by Kathryn Post
William Darity and Kirsten Mullen make the case for finally addressing a great wrong.
The “Letters from an American” author provides historical context for today’s threats to democracy.
by LaVonne Neff
When people’s value is reduced to their economic contributions, they are dehumanized.
Our language isn’t neutral. It has history embedded within it.
by Amy Frykholm
At the heart of her narrative is the fate of two political ideals: liberty and popular sovereignty.
Hurston's singular ear for the beauty of speech and memory brings Cudjo Lewis's story to life.
In recent years, debates over the appropriateness of public monuments celebrating Confederate figures have become increasingly common. Along with exposing deep racial divides, these debates have brought to light historical attitudes and structures built on enduring notions of white supremacy.
While generally taking place in local contexts, they have ramifications that concern all Americans.
Between April 1831 and February 1832, two officials of the French government under Louis-Philippe toured Jacksonian America. These two officials—Alexis de Tocqueville and Gustave de Beaumont—were on assignment to research prisons in the United States and later produced a report of their findings in 1833. But while traveling through America, Tocqueville and Beaumont were also carefully observing political and social life in the new republic. Both men published works on their observations. Tocqueville wrote Democracy in America (1835/1840) and Beaumont wrote a novel, entitled Marie or, Slavery in the United States (1835).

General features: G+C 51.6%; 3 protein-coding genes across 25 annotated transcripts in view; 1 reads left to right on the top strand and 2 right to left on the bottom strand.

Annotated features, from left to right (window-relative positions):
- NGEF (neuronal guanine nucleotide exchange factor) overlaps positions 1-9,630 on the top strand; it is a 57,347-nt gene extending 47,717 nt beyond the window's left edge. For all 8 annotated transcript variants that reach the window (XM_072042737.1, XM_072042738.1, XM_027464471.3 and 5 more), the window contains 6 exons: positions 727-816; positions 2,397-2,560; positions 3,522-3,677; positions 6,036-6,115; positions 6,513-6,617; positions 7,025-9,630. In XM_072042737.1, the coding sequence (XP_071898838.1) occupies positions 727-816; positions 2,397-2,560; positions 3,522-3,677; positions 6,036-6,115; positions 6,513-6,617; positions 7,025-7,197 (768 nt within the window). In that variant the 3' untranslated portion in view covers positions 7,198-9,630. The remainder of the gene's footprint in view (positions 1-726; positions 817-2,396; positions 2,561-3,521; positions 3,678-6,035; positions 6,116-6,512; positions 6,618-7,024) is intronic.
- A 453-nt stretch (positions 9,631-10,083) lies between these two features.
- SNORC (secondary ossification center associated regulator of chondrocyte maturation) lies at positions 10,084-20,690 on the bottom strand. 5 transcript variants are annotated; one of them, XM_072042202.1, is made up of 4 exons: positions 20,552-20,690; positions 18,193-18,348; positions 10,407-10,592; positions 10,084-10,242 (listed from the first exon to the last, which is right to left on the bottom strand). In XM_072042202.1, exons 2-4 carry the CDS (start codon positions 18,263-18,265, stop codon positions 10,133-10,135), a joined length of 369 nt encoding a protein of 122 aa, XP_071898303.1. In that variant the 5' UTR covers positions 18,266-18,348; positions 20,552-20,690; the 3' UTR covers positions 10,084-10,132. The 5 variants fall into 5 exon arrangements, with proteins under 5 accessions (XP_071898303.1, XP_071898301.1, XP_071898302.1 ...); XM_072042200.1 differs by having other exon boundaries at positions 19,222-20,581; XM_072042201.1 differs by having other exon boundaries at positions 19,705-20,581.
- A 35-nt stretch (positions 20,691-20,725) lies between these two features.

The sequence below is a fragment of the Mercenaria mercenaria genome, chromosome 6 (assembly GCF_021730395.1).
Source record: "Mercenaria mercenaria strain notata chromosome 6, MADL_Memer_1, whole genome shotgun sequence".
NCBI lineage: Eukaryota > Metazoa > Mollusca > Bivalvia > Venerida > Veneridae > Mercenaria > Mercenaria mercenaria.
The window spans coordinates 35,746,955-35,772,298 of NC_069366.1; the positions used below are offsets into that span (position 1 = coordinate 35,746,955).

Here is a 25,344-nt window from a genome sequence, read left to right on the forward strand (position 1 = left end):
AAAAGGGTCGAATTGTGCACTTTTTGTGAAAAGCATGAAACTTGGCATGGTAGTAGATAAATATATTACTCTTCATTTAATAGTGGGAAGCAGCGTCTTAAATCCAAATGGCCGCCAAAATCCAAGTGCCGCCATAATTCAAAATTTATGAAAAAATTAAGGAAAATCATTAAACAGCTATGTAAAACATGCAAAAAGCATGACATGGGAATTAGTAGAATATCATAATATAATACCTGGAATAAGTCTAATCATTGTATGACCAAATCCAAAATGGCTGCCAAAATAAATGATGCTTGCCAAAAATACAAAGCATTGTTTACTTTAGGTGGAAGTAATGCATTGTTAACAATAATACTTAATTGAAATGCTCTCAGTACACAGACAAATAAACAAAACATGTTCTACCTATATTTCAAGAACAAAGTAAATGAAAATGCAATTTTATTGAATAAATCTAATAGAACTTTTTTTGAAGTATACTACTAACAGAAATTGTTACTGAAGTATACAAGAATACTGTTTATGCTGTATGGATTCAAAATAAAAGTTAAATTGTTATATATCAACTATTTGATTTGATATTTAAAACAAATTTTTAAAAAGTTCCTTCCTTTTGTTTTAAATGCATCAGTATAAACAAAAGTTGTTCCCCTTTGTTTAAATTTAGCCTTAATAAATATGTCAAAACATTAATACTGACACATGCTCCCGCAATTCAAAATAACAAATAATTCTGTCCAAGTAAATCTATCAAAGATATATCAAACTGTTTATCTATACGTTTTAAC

Most Americans are familiar with Tocqueville’s work, but Beaumont’s novel is less well known.
2014 demonstrated that, whatever the significance of Barack Obama’s two terms as our first African American president, we have hardly moved beyond national struggles over race and class. Failures to indict white policemen accused of the unjust killings of black men precipitated protests and online shouting matches about racial inequality, or just how to talk about race. Christians participated in (hopefully) profitable discussions such as the December 16, 2014 “A Time to Speak” event, hosted by Pastor Bryan Lorritts of Fellowship Memphis, at the Lorraine Motel and National Civil Rights Museum.
December 16 was also the 300th birthday of George Whitefield, the most important evangelist of the Great Awakening of the 18th century.